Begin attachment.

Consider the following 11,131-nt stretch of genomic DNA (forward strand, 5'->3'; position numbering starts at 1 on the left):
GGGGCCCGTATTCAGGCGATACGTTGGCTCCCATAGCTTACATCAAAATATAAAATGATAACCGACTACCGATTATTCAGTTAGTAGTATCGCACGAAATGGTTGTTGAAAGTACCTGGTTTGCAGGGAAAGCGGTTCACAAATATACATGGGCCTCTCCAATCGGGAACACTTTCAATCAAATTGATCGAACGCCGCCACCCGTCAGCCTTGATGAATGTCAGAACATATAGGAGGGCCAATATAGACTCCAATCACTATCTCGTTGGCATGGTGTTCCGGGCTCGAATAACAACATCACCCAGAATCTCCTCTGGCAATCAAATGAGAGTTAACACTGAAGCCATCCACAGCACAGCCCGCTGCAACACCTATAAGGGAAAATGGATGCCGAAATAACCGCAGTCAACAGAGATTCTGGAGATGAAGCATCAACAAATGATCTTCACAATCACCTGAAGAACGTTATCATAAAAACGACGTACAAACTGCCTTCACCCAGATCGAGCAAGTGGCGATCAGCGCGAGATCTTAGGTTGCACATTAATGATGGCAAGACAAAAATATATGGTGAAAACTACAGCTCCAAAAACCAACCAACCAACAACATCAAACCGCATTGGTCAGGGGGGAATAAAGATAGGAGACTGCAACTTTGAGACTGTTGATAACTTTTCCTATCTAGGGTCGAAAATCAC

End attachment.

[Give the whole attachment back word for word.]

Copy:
Consider the following 11,131-nt stretch of genomic DNA (forward strand, 5'->3'; position numbering starts at 1 on the left):
GGGGCCCGTATTCAGGCGATACGTTGGCTCCCATAGCTTACATCAAAATATAAAATGATAACCGACTACCGATTATTCAGTTAGTAGTATCGCACGAAATGGTTGTTGAAAGTACCTGGTTTGCAGGGAAAGCGGTTCACAAATATACATGGGCCTCTCCAATCGGGAACACTTTCAATCAAATTGATCGAACGCCGCCACCCGTCAGCCTTGATGAATGTCAGAACATATAGGAGGGCCAATATAGACTCCAATCACTATCTCGTTGGCATGGTGTTCCGGGCTCGAATAACAACATCACCCAGAATCTCCTCTGGCAATCAAATGAGAGTTAACACTGAAGCCATCCACAGCACAGCCCGCTGCAACACCTATAAGGGAAAATGGATGCCGAAATAACCGCAGTCAACAGAGATTCTGGAGATGAAGCATCAACAAATGATCTTCACAATCACCTGAAGAACGTTATCATAAAAACGACGTACAAACTGCCTTCACCCAGATCGAGCAAGTGGCGATCAGCGCGAGATCTTAGGTTGCACATTAATGATGGCAAGACAAAAATATATGGTGAAAACTACAGCTCCAAAAACCAACCAACCAACAACATCAAACCGCATTGGTCAGGGGGGAATAAAGATAGGAGACTGCAACTTTGAGACTGTTGATAACTTTTCCTATCTAGGGTCGAAAATCAC